If I can’t picture it, I can’t understand it.
At least in the software-development world, Agile methods are old hat today. Companies such as Amazon, Google, Facebook, Apple, Twitter, Microsoft, and countless others in the technology sector have long recognized the superiority of Scrum compared to the Waterfall method. Based on the success of these companies and the need to adapt quickly to a remarkably dynamic business environment, Agile methods have penetrated other industries.
Founded in 1892 in Schenectady, New York, General Electric (GE) is one of the oldest and most storied enterprises in the world. In a way, though, that doesn’t matter. As former executives at BlackBerry, Kodak, and Blockbuster can attest, previous success does not guarantee future success. To adapt to the realities of the twenty-first century, GE’s management recognized the need to get with the times—and, increasingly, this means adopting Agile practices, such as Scrum.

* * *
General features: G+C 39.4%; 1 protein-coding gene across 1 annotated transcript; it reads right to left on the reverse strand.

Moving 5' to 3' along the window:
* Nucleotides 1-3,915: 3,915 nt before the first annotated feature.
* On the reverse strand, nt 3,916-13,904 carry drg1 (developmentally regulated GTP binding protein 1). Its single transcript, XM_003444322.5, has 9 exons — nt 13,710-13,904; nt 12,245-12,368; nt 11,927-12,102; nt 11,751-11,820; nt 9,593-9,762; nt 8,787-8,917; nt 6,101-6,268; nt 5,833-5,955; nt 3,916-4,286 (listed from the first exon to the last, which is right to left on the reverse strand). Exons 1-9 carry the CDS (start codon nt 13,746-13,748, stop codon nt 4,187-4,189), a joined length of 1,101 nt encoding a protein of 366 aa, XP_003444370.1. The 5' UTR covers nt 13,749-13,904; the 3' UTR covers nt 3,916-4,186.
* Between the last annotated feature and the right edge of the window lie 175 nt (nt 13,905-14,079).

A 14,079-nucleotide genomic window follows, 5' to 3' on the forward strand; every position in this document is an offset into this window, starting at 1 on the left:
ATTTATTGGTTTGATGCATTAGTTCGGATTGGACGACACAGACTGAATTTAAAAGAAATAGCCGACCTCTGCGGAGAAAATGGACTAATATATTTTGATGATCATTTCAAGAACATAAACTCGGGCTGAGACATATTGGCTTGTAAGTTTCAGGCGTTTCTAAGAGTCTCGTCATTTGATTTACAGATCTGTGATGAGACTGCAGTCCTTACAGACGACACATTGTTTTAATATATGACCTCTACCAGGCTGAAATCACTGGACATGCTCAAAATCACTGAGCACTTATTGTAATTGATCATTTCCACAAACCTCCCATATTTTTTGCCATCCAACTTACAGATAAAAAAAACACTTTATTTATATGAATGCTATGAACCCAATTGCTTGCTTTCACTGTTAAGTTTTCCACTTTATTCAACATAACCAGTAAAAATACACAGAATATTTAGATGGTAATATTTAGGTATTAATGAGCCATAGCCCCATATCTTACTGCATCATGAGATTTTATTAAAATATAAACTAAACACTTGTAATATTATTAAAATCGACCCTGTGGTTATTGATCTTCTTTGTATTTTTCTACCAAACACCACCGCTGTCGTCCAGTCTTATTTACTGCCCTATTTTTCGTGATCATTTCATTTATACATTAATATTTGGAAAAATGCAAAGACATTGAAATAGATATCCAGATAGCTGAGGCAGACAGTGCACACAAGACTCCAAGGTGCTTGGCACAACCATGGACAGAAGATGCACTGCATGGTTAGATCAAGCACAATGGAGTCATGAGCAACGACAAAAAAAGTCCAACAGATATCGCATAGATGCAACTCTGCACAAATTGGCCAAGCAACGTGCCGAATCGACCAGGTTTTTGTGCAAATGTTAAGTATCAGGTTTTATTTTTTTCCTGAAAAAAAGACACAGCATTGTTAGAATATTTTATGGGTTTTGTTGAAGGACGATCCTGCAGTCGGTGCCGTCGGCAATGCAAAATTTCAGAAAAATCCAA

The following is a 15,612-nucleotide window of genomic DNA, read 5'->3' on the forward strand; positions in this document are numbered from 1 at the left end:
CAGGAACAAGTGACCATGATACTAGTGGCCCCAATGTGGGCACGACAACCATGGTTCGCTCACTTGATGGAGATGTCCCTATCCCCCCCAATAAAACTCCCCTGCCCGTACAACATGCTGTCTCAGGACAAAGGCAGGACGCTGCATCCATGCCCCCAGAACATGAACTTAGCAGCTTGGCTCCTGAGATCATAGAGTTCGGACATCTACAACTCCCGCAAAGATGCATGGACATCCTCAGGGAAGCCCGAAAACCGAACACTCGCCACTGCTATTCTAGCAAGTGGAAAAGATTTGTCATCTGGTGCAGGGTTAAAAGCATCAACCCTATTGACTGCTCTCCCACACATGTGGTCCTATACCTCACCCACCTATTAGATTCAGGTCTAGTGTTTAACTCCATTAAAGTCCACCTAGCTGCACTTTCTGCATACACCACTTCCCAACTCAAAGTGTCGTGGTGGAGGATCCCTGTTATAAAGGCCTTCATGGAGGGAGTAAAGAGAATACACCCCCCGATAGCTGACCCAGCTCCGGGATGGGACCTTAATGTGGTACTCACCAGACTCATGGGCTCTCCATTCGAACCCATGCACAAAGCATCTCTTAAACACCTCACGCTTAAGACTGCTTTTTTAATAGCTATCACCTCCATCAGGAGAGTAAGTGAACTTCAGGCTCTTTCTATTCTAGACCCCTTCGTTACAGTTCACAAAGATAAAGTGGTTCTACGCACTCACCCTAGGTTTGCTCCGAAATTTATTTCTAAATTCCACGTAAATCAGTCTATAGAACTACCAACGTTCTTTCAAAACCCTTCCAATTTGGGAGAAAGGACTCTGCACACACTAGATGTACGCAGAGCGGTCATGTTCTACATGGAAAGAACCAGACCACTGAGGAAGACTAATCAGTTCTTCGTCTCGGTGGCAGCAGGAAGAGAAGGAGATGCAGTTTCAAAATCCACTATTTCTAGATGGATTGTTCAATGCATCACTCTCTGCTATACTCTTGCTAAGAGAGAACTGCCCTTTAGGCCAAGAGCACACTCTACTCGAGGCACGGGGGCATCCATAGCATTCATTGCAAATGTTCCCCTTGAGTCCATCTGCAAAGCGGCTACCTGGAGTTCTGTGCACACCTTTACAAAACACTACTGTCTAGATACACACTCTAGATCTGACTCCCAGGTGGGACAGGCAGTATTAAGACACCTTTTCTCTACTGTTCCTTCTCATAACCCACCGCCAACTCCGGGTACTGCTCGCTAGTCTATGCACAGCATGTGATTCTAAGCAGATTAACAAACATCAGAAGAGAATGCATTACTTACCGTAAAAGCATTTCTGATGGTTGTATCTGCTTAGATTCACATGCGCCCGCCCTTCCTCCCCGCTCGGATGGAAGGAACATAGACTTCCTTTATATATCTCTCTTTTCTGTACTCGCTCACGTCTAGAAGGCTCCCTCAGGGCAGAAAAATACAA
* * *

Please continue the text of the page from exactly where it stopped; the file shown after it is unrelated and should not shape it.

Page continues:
Consider Brad Surak, now GE Digital’s Chief Operating Officer (COO). Surak began his career as a software engineer. As such, he
was intimately familiar with Agile. He piloted Scrum with the leadership team responsible for developing industrial Internet applications and then, more recently, began applying it to the new unit’s management processes, such as operating reviews.1
Although the notion of Agile analytics is relatively new, it is ...